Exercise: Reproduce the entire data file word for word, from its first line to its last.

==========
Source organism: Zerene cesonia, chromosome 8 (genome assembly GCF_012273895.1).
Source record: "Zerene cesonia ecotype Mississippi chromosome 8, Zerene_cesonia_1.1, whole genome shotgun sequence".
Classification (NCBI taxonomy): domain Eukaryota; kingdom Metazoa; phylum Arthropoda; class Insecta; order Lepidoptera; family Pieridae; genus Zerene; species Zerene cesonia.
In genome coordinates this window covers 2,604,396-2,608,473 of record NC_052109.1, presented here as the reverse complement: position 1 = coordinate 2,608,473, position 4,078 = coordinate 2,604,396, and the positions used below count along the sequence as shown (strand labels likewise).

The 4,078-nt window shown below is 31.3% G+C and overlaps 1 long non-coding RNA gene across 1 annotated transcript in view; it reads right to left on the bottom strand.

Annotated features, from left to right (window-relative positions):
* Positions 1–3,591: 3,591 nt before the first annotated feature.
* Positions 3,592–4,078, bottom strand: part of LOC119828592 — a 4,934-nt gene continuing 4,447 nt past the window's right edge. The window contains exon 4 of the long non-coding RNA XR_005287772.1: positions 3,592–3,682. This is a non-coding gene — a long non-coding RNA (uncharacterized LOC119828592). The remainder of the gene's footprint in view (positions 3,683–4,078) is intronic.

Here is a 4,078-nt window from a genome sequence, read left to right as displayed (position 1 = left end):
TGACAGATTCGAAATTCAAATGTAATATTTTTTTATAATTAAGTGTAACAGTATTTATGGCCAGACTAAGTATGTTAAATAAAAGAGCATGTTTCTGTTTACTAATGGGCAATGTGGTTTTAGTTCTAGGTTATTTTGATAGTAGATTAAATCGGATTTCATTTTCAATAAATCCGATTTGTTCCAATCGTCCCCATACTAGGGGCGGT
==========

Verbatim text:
Source organism: Zerene cesonia, chromosome 8 (genome assembly GCF_012273895.1).
Source record: "Zerene cesonia ecotype Mississippi chromosome 8, Zerene_cesonia_1.1, whole genome shotgun sequence".
Classification (NCBI taxonomy): domain Eukaryota; kingdom Metazoa; phylum Arthropoda; class Insecta; order Lepidoptera; family Pieridae; genus Zerene; species Zerene cesonia.
In genome coordinates this window covers 2,604,396-2,608,473 of record NC_052109.1, presented here as the reverse complement: position 1 = coordinate 2,608,473, position 4,078 = coordinate 2,604,396, and the positions used below count along the sequence as shown (strand labels likewise).

The 4,078-nt window shown below is 31.3% G+C and overlaps 1 long non-coding RNA gene across 1 annotated transcript in view; it reads right to left on the bottom strand.

Annotated features, from left to right (window-relative positions):
* Positions 1–3,591: 3,591 nt before the first annotated feature.
* Positions 3,592–4,078, bottom strand: part of LOC119828592 — a 4,934-nt gene continuing 4,447 nt past the window's right edge. The window contains exon 4 of the long non-coding RNA XR_005287772.1: positions 3,592–3,682. This is a non-coding gene — a long non-coding RNA (uncharacterized LOC119828592). The remainder of the gene's footprint in view (positions 3,683–4,078) is intronic.

Here is a 4,078-nt window from a genome sequence, read left to right as displayed (position 1 = left end):
TGACAGATTCGAAATTCAAATGTAATATTTTTTTATAATTAAGTGTAACAGTATTTATGGCCAGACTAAGTATGTTAAATAAAAGAGCATGTTTCTGTTTACTAATGGGCAATGTGGTTTTAGTTCTAGGTTATTTTGATAGTAGATTAAATCGGATTTCATTTTCAATAAATCCGATTTGTTCCAATCGTCCCCATACTAGGGGCGGT